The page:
After leaving the community of Khayelitsha, Wandile and Wanele, like De Villiers, were also presented with something that was completely separate from what they had come to know. “As you can imagine, coming from Kayelitsha and then coming here, where there is a great diversity of cultures, of language and of ways of being in the world,” says Wandile. “It was a complete culture shock.” Wanele adds: “You’re not sure where you fit in. It’s a very big place and a new environment where you wonder: Are you going to cope? Are you going to be accepted? It creates a bit of a low self-esteem at first.” Inspired and motivated by the sole fact that they had made it this far however, the two overcame their initial personal setbacks and both had the incredibly good fortune of being awarded the Rector’s Award for Succeeding Against the Odds. Despite Wanele’s final grades at high school, the university took into account what he had been through, as well as his brother’s determined input. “When I got here to Stellenbosch, they took my sickness into consideration and said: “Wait, this is what happened to this person in his life so surely that’s not a true indication of his potential. So to measure his potential, we should look at how he performed before, what he is going through, what is happening in his background and then mix it together with what is happening here and now at university.” The Rector’s Award was a big relief financially and emotionally,” he says.
As the current Rector, De Villiers is very aware of the problems that higher education in South Africa finds itself in today. “Inequality. Poverty. Unemployment,” he says. “The higher education sector is incompletely transformed and it is simply, lack of funds.” Despite the fact that the student profile is definitely changing in terms of race and language (Stellenbosch used to be a predominantly white Afrikaans speaking university) he still believes that the path to a truly transformed campus is far from finished. “Continuous transformation is part of the core of being of the University,” he says. “Our journey is imperfect, incomplete but we remain steadfast.”
The changes are certainly not going unnoticed and the Ganya brother’s are a wonderful example of the opportunities that are spreading further and wider across the country. “The university is much more inclusive now,” says Wanele. “It is starting to see the potential that lies in the lower socio-economic areas. I think it has realised it has been missing a lot of talent in those areas and now it’s trying to recruit more people from those areas and see where they go. They realise that they can make a difference. Not only locally but also in the bigger picture nationally. They’re giving people opportunities. A place like Stellenbosch wants to make a difference in your life.”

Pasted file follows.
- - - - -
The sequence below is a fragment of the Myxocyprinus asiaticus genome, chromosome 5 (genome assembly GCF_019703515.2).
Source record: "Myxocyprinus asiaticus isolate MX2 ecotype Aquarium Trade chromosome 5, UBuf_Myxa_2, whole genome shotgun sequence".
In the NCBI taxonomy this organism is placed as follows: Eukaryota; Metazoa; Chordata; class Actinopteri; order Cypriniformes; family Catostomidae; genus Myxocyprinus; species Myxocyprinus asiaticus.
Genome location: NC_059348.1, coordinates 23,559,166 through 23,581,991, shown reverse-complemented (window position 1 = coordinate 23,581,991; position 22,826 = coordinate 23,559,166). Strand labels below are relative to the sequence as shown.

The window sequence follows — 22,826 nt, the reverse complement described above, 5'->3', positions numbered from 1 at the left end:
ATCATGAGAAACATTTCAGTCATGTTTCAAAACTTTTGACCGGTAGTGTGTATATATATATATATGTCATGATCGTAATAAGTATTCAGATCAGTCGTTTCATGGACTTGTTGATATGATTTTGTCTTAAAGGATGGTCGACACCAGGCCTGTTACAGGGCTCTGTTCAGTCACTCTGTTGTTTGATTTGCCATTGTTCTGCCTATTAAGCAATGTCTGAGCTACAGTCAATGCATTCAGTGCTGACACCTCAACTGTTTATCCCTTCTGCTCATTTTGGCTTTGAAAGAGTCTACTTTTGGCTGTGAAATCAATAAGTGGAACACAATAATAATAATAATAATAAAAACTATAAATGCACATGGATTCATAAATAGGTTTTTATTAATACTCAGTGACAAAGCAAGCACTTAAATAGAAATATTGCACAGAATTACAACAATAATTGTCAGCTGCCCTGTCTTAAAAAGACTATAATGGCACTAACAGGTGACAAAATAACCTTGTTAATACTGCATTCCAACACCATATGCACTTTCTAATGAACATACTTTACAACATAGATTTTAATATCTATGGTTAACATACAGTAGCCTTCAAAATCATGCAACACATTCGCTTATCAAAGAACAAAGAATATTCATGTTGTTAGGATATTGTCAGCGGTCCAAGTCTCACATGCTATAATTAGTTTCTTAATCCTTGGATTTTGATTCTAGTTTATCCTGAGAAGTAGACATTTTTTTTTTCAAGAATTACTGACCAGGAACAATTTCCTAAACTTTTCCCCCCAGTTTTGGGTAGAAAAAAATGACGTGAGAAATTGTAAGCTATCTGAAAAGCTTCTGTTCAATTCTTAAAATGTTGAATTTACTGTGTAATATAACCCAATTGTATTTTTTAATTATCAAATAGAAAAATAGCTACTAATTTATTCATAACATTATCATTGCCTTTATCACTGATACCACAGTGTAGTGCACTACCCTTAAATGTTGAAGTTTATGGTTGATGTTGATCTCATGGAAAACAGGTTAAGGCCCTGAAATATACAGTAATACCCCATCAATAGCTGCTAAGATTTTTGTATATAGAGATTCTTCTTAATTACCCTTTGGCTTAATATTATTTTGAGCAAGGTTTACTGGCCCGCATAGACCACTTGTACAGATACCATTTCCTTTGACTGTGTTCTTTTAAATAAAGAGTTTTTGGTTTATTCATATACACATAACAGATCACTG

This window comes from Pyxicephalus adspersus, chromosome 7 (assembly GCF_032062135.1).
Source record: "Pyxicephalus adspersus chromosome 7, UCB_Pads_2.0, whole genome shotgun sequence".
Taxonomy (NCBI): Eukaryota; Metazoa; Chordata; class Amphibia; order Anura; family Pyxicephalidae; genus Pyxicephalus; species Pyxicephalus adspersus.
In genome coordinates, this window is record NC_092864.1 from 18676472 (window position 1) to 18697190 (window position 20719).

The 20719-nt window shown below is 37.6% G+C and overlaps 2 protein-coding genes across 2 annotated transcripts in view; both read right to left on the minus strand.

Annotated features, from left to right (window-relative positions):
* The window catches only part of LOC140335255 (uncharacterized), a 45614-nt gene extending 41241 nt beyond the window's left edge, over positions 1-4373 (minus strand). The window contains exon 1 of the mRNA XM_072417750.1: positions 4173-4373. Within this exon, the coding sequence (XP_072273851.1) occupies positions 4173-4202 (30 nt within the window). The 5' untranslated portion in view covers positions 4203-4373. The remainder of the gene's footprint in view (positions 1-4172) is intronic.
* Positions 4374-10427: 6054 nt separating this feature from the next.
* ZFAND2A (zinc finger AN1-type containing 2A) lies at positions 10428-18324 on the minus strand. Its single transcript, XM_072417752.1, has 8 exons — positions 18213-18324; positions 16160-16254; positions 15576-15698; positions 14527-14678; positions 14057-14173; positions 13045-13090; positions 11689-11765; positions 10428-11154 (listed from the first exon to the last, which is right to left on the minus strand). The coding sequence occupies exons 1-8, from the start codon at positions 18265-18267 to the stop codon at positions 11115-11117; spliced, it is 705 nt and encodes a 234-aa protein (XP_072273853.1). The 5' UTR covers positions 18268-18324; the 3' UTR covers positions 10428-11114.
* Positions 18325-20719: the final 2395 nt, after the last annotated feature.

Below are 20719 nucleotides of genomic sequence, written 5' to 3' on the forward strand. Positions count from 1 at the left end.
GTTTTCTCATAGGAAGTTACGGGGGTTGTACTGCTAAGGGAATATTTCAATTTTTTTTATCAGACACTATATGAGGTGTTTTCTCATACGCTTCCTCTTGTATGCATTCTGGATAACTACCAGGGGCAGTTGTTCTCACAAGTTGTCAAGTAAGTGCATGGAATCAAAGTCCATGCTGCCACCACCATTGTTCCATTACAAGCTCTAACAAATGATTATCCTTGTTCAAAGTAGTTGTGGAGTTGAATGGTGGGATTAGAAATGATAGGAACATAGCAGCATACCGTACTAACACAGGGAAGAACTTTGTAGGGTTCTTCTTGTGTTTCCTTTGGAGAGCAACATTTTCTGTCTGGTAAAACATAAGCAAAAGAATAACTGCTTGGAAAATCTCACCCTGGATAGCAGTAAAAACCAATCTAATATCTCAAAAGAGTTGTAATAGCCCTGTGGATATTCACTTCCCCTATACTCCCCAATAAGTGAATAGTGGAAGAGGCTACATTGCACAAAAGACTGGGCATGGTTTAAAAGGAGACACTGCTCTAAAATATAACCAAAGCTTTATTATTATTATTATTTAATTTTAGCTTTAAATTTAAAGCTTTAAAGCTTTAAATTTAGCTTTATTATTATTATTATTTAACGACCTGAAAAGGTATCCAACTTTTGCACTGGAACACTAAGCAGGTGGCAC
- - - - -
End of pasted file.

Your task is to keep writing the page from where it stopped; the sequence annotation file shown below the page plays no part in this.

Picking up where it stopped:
The importance of giving back to the community has been emphasised not only through the journey of these vastly different stories with extremely parallel nuances, but also through the way in which the transformation that is taking place in institutions like Stellenbosch is making such an immense difference in the lives of so many. “There are a lot of little Waneles and Wandiles in the community that want someone to look up to. To get them more motivated,” says Wanele. “To say to them, “I know you come from this place, but look at me. You can do it.” I think it’s very important. Once you get there, take the opportunity, use it to the fullest and go back to your community and say, “Look, this is what I’ve got, because of this university. Now I want you to try and be the best that you can be. Nothing will stand in your way.”
Being a Matie at Stellenbosch has meant a great deal to De Villiers and the Ganya twins and the essence of what it is to be a part of the community of such a university, despite vast differences, is bringing more and more people together to create a society that is more socially and politically aware. Proudly South African, being a Matie to De Villiers means being part of a national asset. “Stellenbosch is a rich tapestry of wonderful people who contribute to the society that we’re creating,” he says. Similarly, to the twins, not only is being a Matie about giving back, it is also about freedom. “Being a Matie means you’re free to be your own self. To express yourself. Not only in academics, but in your own expression in terms of political opinion and in your culture,” says Wandile. These two stories are a wonderful tribute to the seemingly ordinary people, doing extraordinary things and, in turn, creating a ripple effect that provides hope and inspires confidence in future generations.